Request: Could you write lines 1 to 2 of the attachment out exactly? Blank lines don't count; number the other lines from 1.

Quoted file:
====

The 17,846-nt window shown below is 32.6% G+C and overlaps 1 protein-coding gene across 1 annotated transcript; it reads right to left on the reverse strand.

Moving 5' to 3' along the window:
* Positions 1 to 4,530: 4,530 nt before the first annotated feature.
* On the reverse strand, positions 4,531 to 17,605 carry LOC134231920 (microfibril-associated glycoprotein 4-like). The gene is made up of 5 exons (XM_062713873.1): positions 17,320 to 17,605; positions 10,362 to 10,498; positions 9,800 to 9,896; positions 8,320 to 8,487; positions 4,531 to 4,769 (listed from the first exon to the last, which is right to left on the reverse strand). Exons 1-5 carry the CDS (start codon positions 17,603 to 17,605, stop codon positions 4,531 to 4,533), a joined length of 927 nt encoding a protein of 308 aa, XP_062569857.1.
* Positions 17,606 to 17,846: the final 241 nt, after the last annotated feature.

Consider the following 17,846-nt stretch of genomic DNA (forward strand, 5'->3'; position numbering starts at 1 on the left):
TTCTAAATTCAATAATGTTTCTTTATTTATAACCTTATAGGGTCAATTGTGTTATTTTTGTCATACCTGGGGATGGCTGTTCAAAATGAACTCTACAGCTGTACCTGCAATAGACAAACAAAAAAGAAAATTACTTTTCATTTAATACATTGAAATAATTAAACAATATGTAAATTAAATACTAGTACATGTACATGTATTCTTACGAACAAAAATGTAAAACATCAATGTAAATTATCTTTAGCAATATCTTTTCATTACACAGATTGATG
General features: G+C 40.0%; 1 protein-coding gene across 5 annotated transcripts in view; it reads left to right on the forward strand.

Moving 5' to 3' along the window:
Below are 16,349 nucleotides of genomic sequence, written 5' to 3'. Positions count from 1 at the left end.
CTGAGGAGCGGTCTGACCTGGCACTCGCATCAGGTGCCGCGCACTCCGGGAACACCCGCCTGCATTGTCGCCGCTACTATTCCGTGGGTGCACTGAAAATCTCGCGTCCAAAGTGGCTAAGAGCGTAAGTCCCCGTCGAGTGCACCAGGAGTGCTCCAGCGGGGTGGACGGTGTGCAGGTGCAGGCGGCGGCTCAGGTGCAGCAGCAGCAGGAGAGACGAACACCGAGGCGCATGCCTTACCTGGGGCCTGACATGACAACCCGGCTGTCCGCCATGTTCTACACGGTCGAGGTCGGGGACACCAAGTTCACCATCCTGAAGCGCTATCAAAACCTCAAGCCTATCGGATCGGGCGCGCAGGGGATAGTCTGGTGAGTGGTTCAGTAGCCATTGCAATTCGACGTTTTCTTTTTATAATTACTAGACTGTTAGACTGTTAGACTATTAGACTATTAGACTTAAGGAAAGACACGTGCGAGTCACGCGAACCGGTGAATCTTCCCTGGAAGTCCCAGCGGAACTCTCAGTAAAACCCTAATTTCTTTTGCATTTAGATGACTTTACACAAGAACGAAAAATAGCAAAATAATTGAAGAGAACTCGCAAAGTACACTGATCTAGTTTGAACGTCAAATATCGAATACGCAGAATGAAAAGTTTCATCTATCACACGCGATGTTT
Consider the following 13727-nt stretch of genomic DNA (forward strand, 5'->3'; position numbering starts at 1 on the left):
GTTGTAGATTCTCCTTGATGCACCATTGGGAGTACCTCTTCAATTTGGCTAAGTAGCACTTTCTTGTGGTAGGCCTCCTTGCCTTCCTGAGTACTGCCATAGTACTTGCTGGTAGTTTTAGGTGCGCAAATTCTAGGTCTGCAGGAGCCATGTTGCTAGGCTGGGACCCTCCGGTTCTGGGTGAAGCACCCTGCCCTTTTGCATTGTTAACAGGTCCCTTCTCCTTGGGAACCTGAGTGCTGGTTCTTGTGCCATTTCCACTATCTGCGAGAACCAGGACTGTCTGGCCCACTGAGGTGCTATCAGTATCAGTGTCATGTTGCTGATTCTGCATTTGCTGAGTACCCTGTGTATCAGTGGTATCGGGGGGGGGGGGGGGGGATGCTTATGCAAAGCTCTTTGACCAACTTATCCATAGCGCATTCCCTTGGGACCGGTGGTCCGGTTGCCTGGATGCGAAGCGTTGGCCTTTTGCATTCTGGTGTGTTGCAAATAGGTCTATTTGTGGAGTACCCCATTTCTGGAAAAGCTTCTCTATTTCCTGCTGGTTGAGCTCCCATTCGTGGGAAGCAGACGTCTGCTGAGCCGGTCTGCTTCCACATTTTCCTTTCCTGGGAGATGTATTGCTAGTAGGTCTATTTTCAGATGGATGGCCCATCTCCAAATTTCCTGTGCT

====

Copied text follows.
The 17,846-nt window shown below is 32.6% G+C and overlaps 1 protein-coding gene across 1 annotated transcript; it reads right to left on the reverse strand.

Moving 5' to 3' along the window: